A field study evaluation for mitigating biofouling with chlorine dioxide or chlorine integrated with UV disinfection.Water Res. 2007 May; 41(9):1939-48.WR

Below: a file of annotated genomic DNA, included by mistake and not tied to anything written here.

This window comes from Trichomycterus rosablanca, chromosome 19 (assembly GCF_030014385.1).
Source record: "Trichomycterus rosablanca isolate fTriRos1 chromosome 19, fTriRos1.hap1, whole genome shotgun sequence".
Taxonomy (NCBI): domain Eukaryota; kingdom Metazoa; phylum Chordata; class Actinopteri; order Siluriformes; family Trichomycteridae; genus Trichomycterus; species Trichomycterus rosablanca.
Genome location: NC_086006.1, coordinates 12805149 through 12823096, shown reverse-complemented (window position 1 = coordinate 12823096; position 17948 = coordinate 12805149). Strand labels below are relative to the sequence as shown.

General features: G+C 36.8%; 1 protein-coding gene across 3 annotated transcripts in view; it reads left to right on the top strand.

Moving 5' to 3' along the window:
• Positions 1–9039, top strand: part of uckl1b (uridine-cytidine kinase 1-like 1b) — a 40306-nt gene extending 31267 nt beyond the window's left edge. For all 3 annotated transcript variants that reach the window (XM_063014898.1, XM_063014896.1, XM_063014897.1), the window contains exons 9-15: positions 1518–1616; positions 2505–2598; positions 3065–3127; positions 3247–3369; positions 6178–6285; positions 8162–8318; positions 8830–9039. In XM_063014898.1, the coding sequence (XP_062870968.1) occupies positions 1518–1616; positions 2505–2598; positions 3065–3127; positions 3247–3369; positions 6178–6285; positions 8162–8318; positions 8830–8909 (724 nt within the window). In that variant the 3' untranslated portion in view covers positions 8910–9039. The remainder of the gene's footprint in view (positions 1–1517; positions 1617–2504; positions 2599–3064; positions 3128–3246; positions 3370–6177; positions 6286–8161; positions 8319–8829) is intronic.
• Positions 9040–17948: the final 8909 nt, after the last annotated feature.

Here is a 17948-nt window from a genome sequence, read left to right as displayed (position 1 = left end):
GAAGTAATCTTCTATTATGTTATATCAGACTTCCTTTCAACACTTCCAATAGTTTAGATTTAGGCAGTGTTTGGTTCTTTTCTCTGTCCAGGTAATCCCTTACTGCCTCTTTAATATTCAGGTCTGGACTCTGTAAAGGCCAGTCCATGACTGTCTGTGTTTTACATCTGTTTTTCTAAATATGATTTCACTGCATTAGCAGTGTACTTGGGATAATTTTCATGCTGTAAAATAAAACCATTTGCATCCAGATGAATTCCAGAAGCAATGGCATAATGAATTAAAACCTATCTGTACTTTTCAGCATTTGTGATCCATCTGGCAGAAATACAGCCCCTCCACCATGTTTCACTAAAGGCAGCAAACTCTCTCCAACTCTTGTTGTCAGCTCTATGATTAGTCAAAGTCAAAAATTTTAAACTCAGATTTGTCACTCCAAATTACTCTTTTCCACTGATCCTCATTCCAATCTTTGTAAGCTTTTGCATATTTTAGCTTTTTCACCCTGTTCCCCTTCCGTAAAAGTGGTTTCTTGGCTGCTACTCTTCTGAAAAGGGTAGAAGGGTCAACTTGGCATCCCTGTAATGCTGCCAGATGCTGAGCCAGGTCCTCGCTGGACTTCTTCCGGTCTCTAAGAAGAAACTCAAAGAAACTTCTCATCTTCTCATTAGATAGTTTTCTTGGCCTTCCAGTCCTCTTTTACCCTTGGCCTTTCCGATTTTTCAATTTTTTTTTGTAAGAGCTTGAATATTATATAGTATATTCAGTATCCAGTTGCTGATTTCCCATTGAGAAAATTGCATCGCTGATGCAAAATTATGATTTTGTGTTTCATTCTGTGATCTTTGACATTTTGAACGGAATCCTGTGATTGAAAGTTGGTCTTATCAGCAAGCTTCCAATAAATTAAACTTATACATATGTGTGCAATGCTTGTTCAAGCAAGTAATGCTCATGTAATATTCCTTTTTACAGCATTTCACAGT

The drinking water industry is continually seeking innovative disinfection strategies to control biofouling in transmission systems. This research, conducted in collaboration with the East Bay Municipal Utility District (EBMUD) in California, compared the efficacy of chlorine dioxide (ClO2) to free chlorine (Cl2) with and without pre-treatment with low-pressure ultraviolet (UV) light for biofilm control. An additional goal was to determine disinfection by-product (DBP) formation with each disinfection strategy. Annular reactors (ARs) containing polycarbonate coupons were used to simulate EBMUD's 90-mile aqueduct that transports surface water from a source reservoir to treatment facilities. ARs were dosed with chemical disinfectants to achieve a residual of 0.2 mg/L, which is a typical value mid-way in the aqueduct. The experiment matrix included four strategies of disinfection including UV/ClO2, ClO2, UV/Cl2 and Cl2. Two ARs acted as controls and received raw water (RW) or UV-treated water. The data presented show that the UV/ClO2 combination was most effective against suspended and attached heterotrophic (heterotrophic plate count, HPC) bacteria with 3.93 log and 2.05 log reductions, respectively. ClO2 was more effective than Cl2 at removing suspended HPC bacteria and similarly effective in biofilm bacterial removal. UV light alone was not effective in controlling suspended or biofilm bacteria compared to treatment with ClO2 or Cl2. Pre-treatment with UV was more effective overall for removal of HPC bacteria than treating with corresponding chemical disinfectants only; however, it did not lower required chemical dosages. Therefore, no significant differences were observed in DBP concentrations between ARs pre-treated with UV light and ARs not pre-treated. Disinfection with ClO2 produced fewer total trihalomethanes (TTHMs) and haloacetic acids (HAAs) than chlorination but did produce low levels of chlorite. These data indicate that replacing Cl2 with ClO2 would further control microbiological re-growth and minimize TTHM and HAA formation, but may introduce other DBPs.